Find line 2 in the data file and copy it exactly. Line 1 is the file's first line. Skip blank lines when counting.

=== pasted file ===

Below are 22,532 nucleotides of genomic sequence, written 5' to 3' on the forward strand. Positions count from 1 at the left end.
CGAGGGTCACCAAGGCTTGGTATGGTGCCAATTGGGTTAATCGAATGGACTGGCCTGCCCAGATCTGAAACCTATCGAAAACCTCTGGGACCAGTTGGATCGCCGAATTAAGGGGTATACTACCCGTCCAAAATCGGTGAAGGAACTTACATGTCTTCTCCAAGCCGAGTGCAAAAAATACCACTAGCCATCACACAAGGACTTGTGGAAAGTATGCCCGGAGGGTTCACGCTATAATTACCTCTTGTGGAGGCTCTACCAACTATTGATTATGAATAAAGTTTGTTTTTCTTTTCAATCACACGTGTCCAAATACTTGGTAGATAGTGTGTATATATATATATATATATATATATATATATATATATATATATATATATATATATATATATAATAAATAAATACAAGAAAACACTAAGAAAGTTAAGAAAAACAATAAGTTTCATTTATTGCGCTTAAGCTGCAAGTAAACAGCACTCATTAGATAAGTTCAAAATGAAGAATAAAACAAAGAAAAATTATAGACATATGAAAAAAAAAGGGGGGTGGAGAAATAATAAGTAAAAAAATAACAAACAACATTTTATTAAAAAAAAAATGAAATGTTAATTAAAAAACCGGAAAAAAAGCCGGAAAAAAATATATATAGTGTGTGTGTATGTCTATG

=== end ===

CGAGGGTCACCAAGGCTTGGTATGGTGCCAATTGGGTTAATCGAATGGACTGGCCTGCCCAGATCTGAAACCTATCGAAAACCTCTGGGACCAGTTGGATCGCCGAATTAAGGGGTATACTACCCGTCCAAAATCGGTGAAGGAACTTACATGTCTTCTCCAAGCCGAGTGCAAAAAATACCACTAGCCATCACACAAGGACTTGTGGAAAGTATGCCCGGAGGGTTCACGCTATAATTACCTCTTGTGGAGGCTCTACCAACTATTGATTATGAATAAAGTTTGTTTTTCTTTTCAATCACACGTGTCCAAATACTTGGTAGATAGTGTGTATATATATATATATATATATATATATATATATATATATATATATATATATATATATATATAATAAATAAATACAAGAAAACACTAAGAAAGTTAAGAAAAACAATAAGTTTCATTTATTGCGCTTAAGCTGCAAGTAAACAGCACTCATTAGATAAGTTCAAAATGAAGAATAAAACAAAGAAAAATTATAGACATATGAAAAAAAAAGGGGGGTGGAGAAATAATAAGTAAAAAAATAACAAACAACATTTTATTAAAAAAAAAATGAAATGTTAATTAAAAAACCGGAAAAAAAGCCGGAAAAAAATATATATAGTGTGTGTGTATGTCTATG